The suggestion came in the final report of the independent review of police pay by Tom Winsor, which was published in 2012.
Winsor recommended that so-called restricted duty officers (those “unable to discharge the full range of police duties”) should be paid £2,922 less than those who were not on restricted duty.
But the Disabled Police Association (DPA) is angry that the national Police Federation, which represents rank-and-file officers, and the Home Office working group – which are both working on implementing the Winsor recommendations – have failed to consult those officers who would be affected by the reforms.
And the association says the federation and working-group have also failed so far to examine how forces could introduce reasonable adjustments for disabled officers as an alternative to cutting their pay.
They also say that the College of Policing, which the Home Office delegated to draw up new regulations on pay, has not yet consulted disabled people or revised its 10-year-old guidance to forces on disability in policing.
Andy Garrett, DPA’s vice-chair, asked MPs and peers on the all-party parliamentary disability group (APPDG) this week how they could encourage the police service to value disabled police officers rather than cutting their pay.
Garrett, who also chairs the Metropolitan police’s Disability Staff Association and is the force’s disability advisor, said after the meeting that, rather than imposing lower pay, the solution was to equip disabled officers with new training in policing skills, so they could work in areas such as intelligence, or even as specialists in tackling disability hate crime.
Susan Scott-Parker, chief executive of the Business Disability Forum, has – with Garrett’s input – written a letter to chief constable Alf Hitchcock, who leads on equality, diversity and human rights (EDHR) for the Association of Chief Police Officers (ACPO), and has copied it to the EDHR lead at the College of Policing.
The letter has not yet received a response, or even an acknowledgement.
The issue affects an estimated 5-7,000 men and women – of about 130,000 officers in the UK – placed by their forces on what is called “restricted duty” because they have become ill or been injured.
Garrett said: “Generally [the force]tries to find them a back office role that it thinks they can do, often just answering the phones. Actually, DPA believes with some support they could safely do so much more.”
Garrett said the college and Home Office would only engage on the pay issue with the Police Federation, which had been shown to be “not fit for purpose” on diversity and equality issues by the Normington review.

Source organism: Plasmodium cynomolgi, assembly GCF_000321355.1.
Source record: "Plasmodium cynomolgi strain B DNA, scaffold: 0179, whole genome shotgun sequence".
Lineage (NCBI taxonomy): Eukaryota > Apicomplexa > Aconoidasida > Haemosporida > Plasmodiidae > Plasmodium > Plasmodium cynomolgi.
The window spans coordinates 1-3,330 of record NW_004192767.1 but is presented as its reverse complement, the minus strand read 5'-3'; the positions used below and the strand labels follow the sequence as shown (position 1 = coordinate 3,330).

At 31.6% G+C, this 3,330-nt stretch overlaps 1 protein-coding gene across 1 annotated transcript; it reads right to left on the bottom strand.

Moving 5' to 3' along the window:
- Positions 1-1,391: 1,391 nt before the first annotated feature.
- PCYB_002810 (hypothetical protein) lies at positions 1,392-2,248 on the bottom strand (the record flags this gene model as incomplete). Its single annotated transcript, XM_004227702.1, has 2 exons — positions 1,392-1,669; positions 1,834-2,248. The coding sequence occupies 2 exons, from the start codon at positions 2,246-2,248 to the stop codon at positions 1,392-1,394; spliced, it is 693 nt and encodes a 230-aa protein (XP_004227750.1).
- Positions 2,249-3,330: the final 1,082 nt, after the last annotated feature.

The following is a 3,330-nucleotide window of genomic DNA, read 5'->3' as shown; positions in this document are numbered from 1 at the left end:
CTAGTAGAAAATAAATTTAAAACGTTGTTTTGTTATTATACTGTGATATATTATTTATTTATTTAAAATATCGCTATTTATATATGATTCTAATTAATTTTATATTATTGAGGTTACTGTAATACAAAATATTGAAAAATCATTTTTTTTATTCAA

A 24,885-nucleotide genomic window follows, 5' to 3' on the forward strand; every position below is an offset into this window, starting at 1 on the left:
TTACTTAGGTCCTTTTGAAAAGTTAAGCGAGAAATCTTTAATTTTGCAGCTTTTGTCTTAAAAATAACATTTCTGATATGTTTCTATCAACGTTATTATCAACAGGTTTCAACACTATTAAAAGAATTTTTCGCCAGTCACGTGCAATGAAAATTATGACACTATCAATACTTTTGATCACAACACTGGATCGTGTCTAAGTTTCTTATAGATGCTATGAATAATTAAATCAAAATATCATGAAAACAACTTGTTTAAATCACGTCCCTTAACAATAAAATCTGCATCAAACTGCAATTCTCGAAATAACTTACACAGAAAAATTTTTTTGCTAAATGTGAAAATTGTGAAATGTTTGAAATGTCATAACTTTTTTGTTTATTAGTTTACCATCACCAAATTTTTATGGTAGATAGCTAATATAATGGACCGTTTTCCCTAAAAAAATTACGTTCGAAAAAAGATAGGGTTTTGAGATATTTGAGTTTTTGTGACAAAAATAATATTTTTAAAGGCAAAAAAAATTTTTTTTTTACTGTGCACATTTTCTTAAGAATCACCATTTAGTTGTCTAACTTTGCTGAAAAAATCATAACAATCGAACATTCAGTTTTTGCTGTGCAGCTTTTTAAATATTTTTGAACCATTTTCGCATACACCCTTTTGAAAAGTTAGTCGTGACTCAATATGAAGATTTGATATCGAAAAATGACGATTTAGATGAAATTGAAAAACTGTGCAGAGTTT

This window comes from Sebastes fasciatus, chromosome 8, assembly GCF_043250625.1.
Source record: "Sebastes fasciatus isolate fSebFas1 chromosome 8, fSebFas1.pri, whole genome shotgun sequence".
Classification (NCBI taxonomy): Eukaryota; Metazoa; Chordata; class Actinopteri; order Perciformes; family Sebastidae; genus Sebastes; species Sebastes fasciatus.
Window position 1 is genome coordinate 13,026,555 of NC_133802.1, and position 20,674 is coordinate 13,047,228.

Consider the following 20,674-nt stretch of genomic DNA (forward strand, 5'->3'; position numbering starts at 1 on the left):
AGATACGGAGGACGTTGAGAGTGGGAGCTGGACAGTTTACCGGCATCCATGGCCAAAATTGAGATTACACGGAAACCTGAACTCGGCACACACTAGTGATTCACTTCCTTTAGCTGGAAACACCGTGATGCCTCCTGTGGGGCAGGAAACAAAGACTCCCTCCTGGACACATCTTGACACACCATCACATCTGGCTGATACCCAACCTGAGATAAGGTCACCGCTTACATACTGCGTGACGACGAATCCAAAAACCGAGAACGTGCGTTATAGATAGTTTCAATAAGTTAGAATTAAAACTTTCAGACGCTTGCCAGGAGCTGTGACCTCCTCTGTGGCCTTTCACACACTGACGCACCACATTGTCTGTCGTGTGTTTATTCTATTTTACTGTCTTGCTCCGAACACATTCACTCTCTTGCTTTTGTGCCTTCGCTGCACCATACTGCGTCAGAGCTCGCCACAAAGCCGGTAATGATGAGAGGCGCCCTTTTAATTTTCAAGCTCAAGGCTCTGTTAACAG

He said: “We are working with some local federation branch boards but need to engage with the national federation and the College of Policing on these important issues, so we can put forward our proposals for enabling adjustments, but so far we have not made much progress.
“The service should be considering reasonable adjustments to enable disabled police officers to be more widely deployable, before thinking about ‘sanctions’ to their pay.
“Such a move would send all the wrong messages to disabled communities about police service commitment to protected characteristic communities.”
Ruth Bashall, director of the Stay Safe East project, which supports Deaf and disabled survivors of domestic violence and hate crime in east London, said she was “shocked at the proposal to cut pay to police officers who are not 100 per cent ‘fit for duty'”.
She said: “In effect, the message is that disabled people literally have less value than non-disabled people if they work for a police force.
“Disabled police officers and staff are a key tool in helping the police to get things right.
“Don’t discriminate, and don’t waste the skills, personal and professional experience and knowledge of disabled officers and staff.
“That will give a clear message to the public and to potential recruits that the government and the police value diversity and want to reflect the communities they serve.”
Bashall, who attended this week’s APPDG meeting, added: “Organisations should reflect the people they serve.
“Many police officers struggle to deal with disabled people because they have so little knowledge of the reality of our lives, how to communicate with us or to support us when we are victims of crime.”
Andy Fittes, general secretary of the Police Federation, said: “The primary concern of the [Police Federation] is to look after the concerns of our members and we will continue to do so.
“The [Police Federation] opposed this amendment to pay of injured or disabled officers at the Police Arbitration Tribunal but unfortunately we lost the decision.
“We now await the draft changes to regulations and will continue to fight against the decision as any discrimination against officers on the grounds of injury or disability should not be tolerated.”
A Home Office spokeswoman said: “The home secretary has accepted the Police Arbitration Tribunal’s recommendation on pay relating to restricted duties.
“The reforms will make the process for managing injury and illness clearer and more transparent.
“Police officers will be able to see exactly what support will be provided to them, what timescales will apply and what factors will be taken into account during the decision process.
“It is imperative that forces continue to ensure the fair treatment of officers who suffer the misfortune of becoming sick or injured.
“We are now working on these reforms in consultation with chief constables, police and crime commissioners and police staff associations.”
Detailed arrangements for implementation of the reforms are subject to further discussion by the Police Advisory Board of England and Wales.
ACPO has so far failed to comment.
12 June 2014